Over the past two months, large groups of residents have spoken at selectmen’s meetings in support of Oliverio and criticized McKrell. Last month Simmons said the town would not be disciplining Oliverio after McKrell complained that he used his cellphone while driving a town truck and when not on a paid break.
Oliverio made numerous charges against McKrell in an April 10 email he sent to Simmons and alleges she has unfairly targeted him for discipline. He sent the email hours after he said she had a supervisor question him over a townwide radio system about his stopping for a cup of coffee. He said she did this to embarrass him in front of his fellow employees. He also charged she is targeting him for his support of fired highway supervisor Lou DiCesare, who is suing the town in federal court.
Oliverio said the incident, in addition to others, makes him feel like he is being singled out for discipline.
Among his other complaints was that when McKrell was first hired in 2014, she tried to discipline him for an accident that had happened many months before she arrived and for which he already had attended additional training.
He said McKrell told him he was insubordinate for taking a personal day to attend a class that was only being offered at that time.
He said McKrell initially told him he could not have the tree warden’s job, as she was giving it to Highway Supervisor Tom Curioso. Simmons later named Oliverio as tree warden. Oliverio resigned from that position two weeks ago.
After Oliverio, who co-chairs the towns Beautification Committee, discussed a complaint about weeds along Route 2 at a committee meeting, he said McKrell assigned him to go alone to cut the weeds, which he said was an unsafe assignment due to rain and being on a state road.
He told Simmons he also feels like he was being targeted and watched due to his friendship with former Selectman Mike Spellman, who McKrell charged with harassment after Spellman questioned her about the use of pesticides on high school athletic fields.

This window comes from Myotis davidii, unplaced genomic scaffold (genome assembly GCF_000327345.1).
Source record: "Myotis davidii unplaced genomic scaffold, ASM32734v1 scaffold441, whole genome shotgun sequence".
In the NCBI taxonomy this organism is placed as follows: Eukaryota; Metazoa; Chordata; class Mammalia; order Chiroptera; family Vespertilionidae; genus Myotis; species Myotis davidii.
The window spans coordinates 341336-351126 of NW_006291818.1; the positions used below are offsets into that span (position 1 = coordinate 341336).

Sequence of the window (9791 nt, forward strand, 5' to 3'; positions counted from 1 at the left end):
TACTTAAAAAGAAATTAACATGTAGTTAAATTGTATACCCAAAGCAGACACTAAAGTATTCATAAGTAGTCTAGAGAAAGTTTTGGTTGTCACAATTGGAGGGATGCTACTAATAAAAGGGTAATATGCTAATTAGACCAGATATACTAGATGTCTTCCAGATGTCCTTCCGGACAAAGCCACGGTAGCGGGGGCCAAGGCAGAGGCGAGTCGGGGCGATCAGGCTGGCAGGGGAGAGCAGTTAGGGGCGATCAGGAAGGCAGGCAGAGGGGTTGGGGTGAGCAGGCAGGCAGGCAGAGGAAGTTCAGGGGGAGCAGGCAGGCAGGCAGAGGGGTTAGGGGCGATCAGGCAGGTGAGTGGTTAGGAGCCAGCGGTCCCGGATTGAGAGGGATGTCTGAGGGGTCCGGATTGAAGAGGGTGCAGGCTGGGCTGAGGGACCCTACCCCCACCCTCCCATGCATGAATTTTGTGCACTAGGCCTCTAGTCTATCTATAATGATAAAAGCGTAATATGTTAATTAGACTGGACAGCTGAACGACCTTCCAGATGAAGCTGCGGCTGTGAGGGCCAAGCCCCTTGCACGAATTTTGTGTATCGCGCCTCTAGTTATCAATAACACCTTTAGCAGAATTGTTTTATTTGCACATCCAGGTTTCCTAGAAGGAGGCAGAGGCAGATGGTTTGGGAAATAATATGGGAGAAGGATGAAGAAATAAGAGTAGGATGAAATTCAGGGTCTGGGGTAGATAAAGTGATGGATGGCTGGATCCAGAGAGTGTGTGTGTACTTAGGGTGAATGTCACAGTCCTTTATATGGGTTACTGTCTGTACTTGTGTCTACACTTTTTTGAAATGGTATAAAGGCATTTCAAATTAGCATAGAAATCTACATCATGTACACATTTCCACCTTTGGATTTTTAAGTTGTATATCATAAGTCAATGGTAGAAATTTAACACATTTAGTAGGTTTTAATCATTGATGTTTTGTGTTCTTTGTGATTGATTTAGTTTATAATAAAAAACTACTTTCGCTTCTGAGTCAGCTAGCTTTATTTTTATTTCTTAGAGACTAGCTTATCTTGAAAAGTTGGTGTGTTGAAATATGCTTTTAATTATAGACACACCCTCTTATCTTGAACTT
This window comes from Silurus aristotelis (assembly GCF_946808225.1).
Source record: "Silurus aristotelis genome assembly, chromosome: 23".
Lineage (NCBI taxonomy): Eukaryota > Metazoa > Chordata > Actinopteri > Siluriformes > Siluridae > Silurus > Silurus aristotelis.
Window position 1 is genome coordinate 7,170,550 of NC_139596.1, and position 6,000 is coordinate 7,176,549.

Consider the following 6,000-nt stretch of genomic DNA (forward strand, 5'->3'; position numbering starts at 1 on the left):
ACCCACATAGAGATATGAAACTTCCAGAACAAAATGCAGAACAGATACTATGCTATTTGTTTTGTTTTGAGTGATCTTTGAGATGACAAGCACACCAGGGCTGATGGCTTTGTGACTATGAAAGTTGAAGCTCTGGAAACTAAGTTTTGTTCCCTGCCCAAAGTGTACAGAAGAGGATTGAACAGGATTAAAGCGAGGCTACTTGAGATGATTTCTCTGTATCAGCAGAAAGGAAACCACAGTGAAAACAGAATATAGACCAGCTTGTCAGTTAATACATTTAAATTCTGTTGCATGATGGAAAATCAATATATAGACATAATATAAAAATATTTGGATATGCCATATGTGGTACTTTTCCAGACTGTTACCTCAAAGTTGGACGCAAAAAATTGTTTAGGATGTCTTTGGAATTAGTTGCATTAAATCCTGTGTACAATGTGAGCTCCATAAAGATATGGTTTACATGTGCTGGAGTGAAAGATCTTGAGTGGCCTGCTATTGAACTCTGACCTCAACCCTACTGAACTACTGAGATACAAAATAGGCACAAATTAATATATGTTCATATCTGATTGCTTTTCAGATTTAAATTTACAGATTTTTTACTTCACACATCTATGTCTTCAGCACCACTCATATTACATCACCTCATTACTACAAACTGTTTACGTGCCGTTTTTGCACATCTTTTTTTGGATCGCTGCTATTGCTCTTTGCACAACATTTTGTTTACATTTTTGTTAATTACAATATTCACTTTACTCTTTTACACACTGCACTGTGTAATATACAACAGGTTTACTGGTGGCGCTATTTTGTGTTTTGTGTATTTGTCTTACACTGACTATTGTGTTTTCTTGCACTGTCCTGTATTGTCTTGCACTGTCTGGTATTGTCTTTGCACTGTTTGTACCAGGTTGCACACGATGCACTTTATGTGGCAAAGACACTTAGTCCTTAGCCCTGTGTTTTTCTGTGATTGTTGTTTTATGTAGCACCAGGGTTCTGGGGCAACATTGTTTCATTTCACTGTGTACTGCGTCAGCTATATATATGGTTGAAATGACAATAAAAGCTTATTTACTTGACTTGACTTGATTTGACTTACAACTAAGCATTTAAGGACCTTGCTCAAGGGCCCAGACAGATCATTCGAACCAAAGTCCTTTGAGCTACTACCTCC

Oliverio also claims McKrell has removed him from jobs he enjoys and had done in the past “as a way to mess with me or upset me.” He said it is “a known fact” at the Highway Department that McKrell does not like him and fellow employees joke that they would not be disciplined for something Oliverio would be disciplined for. He said he continues to feel “he’s being watched to find something I do wrong so that I can be disciplined for it.”
Stories that may interest you
State senator launches political action committee dedicated to raising money for Republican candidates for the General Assembly and GOP town committees.
Norwich and the Connecticut Tigers' owner signed the lease Aug. 1, while the team's name change is expected to be announced in November.
Five World War II bomber and fighter aircraft will visit the Groton-New London Airport from Sept. 9 to 11, part of the Collings Foundation's 110-city nationwide Wings of Freedom Tour.
Environmental and labor leaders, along with competing international and American energy companies, applauded the state's first bidding war dedicated to offshore wind power.